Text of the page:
Farmers decisionmaking as an organizing principle

Farmers facing a new planting season base their decisions on different types of information: experience accumulated from previous seasons, their neighbors' experiences, specific data about each of their fields, expectations about prices, resources, and weather, and technical recommendations from public extension and commercial promotion (see Table 3.1). This information, together with each farmer's goals, provides the basis for a tentative plan. This is often a minor variation on a routine developed over time in response to the local conditions (Aubry, Papy & Papillon, 1998). As the expected planting period nears, farmers modify their decisions based on additional observations and information about the season and the status of other fields. Once the field is planted, crop management plans are adjusted. As the season unfolds, farmers modify their expectations and decisions frequently. This routine of iterative decision-making with uncertain and incomplete information is dictated by a seasonal schedule.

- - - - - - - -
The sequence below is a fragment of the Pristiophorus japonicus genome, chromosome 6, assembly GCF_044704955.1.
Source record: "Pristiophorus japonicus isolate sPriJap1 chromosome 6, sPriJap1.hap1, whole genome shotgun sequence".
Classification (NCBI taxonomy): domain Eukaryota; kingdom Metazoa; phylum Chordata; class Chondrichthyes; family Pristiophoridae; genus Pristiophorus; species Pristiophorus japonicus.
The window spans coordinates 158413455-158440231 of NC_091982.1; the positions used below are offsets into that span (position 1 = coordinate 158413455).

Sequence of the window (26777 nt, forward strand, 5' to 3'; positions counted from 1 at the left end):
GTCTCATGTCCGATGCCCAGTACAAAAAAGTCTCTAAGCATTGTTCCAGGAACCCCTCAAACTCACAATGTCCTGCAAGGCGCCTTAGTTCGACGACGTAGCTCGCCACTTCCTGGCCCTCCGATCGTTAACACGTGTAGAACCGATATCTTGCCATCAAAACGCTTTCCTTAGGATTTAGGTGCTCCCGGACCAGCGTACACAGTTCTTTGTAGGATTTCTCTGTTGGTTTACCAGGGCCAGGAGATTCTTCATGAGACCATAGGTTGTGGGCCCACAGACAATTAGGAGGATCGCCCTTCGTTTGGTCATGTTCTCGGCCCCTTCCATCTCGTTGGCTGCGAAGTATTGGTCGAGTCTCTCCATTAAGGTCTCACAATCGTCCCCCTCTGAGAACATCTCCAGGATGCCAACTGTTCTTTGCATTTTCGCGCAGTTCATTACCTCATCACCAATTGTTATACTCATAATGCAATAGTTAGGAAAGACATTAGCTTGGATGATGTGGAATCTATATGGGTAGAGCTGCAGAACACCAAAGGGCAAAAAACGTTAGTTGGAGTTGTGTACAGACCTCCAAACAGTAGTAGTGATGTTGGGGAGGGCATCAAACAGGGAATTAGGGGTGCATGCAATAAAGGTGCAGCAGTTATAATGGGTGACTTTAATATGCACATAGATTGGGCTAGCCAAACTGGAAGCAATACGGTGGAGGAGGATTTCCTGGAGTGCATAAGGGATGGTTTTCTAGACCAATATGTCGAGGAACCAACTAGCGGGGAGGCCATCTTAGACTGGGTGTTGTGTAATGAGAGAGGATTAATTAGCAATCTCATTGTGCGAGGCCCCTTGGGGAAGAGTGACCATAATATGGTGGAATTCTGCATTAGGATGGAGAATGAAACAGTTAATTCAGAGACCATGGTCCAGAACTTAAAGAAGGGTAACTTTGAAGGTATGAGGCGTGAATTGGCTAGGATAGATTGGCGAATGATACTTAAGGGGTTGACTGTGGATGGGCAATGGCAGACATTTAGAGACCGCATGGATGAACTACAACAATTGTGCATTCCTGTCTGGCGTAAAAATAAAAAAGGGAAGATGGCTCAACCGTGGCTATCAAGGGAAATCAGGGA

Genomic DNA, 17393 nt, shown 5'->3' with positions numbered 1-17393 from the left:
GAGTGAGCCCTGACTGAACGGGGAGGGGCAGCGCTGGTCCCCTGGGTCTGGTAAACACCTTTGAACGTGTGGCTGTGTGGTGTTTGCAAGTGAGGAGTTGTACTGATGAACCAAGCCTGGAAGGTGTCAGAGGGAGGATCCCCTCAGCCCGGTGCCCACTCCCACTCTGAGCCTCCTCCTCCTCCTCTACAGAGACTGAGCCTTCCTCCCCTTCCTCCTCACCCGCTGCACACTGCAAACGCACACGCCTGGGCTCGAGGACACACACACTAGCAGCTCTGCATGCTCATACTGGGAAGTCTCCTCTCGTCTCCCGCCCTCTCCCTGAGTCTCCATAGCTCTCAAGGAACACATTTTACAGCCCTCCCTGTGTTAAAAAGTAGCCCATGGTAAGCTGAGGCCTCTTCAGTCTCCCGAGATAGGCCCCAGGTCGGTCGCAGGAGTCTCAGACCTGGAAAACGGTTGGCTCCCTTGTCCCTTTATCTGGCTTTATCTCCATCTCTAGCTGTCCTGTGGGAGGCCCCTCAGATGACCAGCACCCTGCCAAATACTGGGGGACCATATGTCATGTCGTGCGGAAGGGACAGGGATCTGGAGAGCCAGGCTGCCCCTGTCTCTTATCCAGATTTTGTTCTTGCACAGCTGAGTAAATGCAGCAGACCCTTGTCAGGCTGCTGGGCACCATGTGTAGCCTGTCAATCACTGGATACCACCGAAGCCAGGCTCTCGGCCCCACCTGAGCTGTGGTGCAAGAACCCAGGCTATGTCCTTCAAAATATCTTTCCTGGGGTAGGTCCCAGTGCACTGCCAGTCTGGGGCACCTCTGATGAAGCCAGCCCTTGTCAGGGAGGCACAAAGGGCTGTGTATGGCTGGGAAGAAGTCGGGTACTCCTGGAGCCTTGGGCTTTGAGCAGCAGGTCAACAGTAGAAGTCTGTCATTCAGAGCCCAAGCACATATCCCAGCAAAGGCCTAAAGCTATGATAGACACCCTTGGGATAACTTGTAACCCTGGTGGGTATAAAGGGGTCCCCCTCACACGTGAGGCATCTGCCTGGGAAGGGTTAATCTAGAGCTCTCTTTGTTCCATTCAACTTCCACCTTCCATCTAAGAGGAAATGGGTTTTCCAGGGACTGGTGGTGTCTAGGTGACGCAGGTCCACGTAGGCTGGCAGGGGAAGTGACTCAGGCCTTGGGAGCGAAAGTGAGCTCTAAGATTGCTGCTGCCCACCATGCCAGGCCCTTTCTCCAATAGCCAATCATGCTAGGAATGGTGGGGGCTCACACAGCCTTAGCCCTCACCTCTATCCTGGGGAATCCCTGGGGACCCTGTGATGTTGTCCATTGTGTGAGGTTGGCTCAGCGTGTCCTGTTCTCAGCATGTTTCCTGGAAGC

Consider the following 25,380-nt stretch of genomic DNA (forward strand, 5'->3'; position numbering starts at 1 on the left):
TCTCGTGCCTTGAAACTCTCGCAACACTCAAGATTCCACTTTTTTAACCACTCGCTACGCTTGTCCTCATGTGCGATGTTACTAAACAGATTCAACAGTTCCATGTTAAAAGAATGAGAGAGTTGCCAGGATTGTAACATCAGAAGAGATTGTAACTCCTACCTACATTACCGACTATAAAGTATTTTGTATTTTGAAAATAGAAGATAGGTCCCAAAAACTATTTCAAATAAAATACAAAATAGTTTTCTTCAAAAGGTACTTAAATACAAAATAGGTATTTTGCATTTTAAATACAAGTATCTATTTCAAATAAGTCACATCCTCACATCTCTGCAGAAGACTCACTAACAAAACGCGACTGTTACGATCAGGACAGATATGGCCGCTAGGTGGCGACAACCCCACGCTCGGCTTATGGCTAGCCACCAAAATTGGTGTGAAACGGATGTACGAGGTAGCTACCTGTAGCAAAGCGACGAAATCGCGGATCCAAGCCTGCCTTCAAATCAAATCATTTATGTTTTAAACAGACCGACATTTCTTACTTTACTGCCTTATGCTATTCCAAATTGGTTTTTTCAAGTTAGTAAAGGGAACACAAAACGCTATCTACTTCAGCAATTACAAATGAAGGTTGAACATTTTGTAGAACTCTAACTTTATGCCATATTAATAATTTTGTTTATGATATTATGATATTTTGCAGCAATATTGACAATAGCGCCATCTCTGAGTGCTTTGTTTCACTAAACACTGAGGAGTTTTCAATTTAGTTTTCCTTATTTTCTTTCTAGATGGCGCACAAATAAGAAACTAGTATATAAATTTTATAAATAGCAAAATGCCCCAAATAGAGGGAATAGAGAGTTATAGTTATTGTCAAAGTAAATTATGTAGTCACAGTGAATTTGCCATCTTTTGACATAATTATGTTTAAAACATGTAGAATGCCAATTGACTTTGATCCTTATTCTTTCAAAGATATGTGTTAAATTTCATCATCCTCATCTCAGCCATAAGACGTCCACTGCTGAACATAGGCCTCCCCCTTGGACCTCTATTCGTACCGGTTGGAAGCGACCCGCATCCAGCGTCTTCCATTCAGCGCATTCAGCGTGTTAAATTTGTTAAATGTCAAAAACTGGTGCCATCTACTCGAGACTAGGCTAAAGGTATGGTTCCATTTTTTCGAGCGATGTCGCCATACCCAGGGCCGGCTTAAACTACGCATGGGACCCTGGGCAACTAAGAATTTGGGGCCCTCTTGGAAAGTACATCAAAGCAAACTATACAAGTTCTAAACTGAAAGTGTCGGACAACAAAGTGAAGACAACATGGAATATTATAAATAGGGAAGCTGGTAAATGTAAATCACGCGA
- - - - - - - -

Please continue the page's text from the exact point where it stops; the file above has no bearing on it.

A group of farmers, extensionists, and researchers meeting regularly to analyze and improve farmer weed management should logically follow a routine that parallels the seasonal schedule of decision-making based on crop phenology (Figure 3.4). This sequence can be adapted to commercial vegetable growing, cash grain production, perennial crops, or management-intensive grazing. At each meeting, the group discusses what information is available for decision-making, how it was generated, what information farmers use to make decisions, what options they are considering, what information they would like to have, and how they will determine whether they have made good decisions. Generally a good decision is one that made the best use of the available information rather than one that simply produced fortunate outcomes. This approach has been used with tens of thousands of Indonesian farmers to improve integrated pest management in rice (Roling & van der Fliert, 1994), and has been likened to the case study approach used in many business schools for management education (Useem, Setti & Pincus, 1992).

Figure 3.4 An illustrative yearly cycle for scientist collaboration with farmer groups. The objectives are to observe field-scale weed presence and to analyze farmer decision-making in the use of weed control practices.
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